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The Importance of the First Worlds


Here’s something: We’ve now limped through pleasantly experienced three full Olympic quads under the Martha camp system, and over those years, 17 gymnasts have made Olympic teams.

Of those 17 gymnasts, just four competed in the first World Championships of the quad during which they eventually made the Olympics – Mohini Bhardwaj in 2001 and Nastia Liukin, Alicia Sacramone, and Chellsie Memmel in 2005. That’s less than a quarter of the total team members.

No other eventual Olympians even competed at the senior level in the first year of the quad.

2012: None of the Olympic team members were age eligible in 2009.
2008: Sacramone, Liukin, and Memmel made the 2005 World team, while Johnson, Peszek, and Sloan were not old enough.
2004: Kupets, Patterson, Humphrey, and McCool were not old enough for the 2001 team, Bhardwaj made it, and Hatch was not US eligible at that point.

Conclusion: If you’re competing at senior nationals this year and want to go to the Olympics in 2016, you kind of need to make the World team. No eligible US gymnast has missed out on the first World team of the quad and gone on to make the Olympic team.

In fact, over this period, only one competing gymnast has missed the first World team of the quad and gone on to make another World team – Mackenzie Caquatto. She competed at US Championships (now that we have rid ourselves of the Visa Championships label, I’m retroactively applying that to previous competitions and making them all US Championships) in 2009, finished fifth, and was not selected for the team that year. She then made the 2010 World team on the strength of increasing her bars difficultly.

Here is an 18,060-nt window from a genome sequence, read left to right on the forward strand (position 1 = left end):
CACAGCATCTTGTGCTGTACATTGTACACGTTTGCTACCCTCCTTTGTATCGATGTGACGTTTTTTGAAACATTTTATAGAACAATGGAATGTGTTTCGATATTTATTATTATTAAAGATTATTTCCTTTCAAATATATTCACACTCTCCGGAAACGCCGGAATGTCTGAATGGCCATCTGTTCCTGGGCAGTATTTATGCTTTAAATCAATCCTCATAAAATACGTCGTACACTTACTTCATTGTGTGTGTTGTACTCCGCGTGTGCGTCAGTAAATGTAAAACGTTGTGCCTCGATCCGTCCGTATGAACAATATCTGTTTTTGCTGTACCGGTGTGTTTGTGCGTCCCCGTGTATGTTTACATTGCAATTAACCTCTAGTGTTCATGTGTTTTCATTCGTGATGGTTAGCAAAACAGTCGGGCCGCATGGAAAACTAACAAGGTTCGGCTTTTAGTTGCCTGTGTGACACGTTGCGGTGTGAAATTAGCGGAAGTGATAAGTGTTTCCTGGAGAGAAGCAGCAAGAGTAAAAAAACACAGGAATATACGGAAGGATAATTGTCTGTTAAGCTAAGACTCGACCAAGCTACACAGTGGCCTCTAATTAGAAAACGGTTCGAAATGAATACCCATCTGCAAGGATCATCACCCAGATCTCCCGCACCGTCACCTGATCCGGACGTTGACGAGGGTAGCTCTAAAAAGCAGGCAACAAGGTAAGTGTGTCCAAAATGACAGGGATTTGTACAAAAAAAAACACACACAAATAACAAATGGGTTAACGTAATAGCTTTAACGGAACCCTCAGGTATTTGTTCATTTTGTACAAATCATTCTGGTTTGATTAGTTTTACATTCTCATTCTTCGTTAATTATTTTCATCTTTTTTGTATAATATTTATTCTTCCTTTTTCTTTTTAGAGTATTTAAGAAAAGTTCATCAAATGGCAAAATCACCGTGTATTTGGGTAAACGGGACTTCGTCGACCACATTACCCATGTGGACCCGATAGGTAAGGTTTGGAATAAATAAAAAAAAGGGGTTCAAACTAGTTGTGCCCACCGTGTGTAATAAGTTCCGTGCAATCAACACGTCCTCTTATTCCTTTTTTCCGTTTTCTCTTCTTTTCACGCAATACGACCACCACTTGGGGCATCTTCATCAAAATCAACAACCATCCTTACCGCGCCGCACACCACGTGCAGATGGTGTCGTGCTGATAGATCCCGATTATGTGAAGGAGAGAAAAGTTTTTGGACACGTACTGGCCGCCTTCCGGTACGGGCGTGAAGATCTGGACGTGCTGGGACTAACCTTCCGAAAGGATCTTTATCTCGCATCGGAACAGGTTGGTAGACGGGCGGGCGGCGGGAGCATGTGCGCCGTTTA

Staying healthy as a senior for four straight years is difficult enough, but withstanding the onslaught of comebacks and new seniors is challenging even for those at the top of the heap during that first season, let alone those who are trying to gain ground.

This year seems to have the potential to be fairly deep, especially in the vault and floor department (shock!), and several top gymnasts with Olympic aspirations are going to miss out on the World team this year because they will be, perhaps, third best on those events. These gymnasts are currently being referred to as “better in a team scenario” types who will have a stronger chance in years with team finals. That’s only very rarely the case. If a gymnast can’t make the individual Worlds, it’s just as challenging to make the next team Worlds from a larger crop of gymnasts. “Better in a team scenario” in 2013 probably means “really good alternate” in 2014.

The best option? Caquatto yourself and become undeniable on bars. 

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